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now is the time to empower the people. one of the best ways to do that is raise the minimum wage to $15 an hour. >> a lot of you feel very strongly about that, but also what got a big reaction from you tonight was the debate about guns and whether or not the manufacturers should be held accountable for a gun that's on the street that may harm or kill someone. you had a strong opinion. >> absolutely. i think it was tip o'neill that said all politics is local. if you walk the community, those paren parents understand. the candidate that fights the nra is the candidate we should be behind. that's hillary clinton. >> some of the folks here tonight had come in decided on certain candidates and actually changed their mind.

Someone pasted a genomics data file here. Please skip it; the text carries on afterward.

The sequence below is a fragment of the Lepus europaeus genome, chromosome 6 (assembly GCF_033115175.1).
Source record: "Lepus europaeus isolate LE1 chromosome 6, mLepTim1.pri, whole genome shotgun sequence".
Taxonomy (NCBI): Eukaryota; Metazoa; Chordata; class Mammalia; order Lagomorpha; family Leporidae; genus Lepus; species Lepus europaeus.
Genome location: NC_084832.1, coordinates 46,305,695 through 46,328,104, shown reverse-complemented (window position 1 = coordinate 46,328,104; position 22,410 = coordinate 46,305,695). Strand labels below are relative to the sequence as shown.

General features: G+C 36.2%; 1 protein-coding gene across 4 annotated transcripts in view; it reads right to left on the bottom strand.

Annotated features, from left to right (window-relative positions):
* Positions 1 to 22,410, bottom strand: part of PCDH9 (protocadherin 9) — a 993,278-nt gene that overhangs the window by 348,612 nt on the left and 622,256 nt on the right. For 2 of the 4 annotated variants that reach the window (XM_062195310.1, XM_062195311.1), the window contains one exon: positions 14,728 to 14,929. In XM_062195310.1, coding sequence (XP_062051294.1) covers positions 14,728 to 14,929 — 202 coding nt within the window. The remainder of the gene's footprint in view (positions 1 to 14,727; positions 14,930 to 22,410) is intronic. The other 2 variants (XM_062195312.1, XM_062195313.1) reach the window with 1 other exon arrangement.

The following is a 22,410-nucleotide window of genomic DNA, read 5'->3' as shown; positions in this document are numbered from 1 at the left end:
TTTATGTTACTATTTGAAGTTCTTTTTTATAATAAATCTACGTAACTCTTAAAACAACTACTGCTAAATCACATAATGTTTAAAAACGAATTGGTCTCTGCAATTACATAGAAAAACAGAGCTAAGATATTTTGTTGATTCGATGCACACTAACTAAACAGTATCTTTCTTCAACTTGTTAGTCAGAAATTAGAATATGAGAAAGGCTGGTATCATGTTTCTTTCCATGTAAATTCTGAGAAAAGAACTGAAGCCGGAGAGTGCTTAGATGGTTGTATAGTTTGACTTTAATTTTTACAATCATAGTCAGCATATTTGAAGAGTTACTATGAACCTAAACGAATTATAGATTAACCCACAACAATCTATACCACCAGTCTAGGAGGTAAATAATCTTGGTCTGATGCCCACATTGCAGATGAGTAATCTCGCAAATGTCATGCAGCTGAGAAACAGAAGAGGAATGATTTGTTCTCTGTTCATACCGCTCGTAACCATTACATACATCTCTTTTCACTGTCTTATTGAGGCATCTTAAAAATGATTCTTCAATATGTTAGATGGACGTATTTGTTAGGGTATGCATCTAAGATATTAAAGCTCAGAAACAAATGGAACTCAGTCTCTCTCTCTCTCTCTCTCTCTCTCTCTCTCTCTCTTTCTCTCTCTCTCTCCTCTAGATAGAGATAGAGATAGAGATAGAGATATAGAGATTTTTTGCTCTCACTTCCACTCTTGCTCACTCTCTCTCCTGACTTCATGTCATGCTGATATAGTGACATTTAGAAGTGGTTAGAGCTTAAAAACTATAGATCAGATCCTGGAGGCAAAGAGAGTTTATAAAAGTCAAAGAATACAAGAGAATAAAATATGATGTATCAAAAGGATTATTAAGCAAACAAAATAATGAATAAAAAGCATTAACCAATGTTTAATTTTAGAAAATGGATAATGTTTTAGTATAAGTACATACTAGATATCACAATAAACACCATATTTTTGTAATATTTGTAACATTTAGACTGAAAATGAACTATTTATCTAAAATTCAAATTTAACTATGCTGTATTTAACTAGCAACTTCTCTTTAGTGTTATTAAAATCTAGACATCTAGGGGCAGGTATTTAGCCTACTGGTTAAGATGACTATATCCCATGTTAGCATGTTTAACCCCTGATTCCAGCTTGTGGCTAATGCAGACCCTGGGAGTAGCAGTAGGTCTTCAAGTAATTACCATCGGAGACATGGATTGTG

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let me include one here. walter. you switched from whom to whom? >> i switched from bernie to hillary because bernie seemed to be stubborn in the past and hillary is more adaptive to the future. >> reporter: thank you. we had about 200 here. only about nine are still undecided. back to you. >> randi, thanks so much. thanks to everybody who stayed late. we have s.e. cupp and national chairman debbie waserman schultz. as for who donna supports, they once told the washington post she supports writer george will. i don't have personal knowledge of that. we are all counting the minutes. thanks for being with us. in terms of what you saw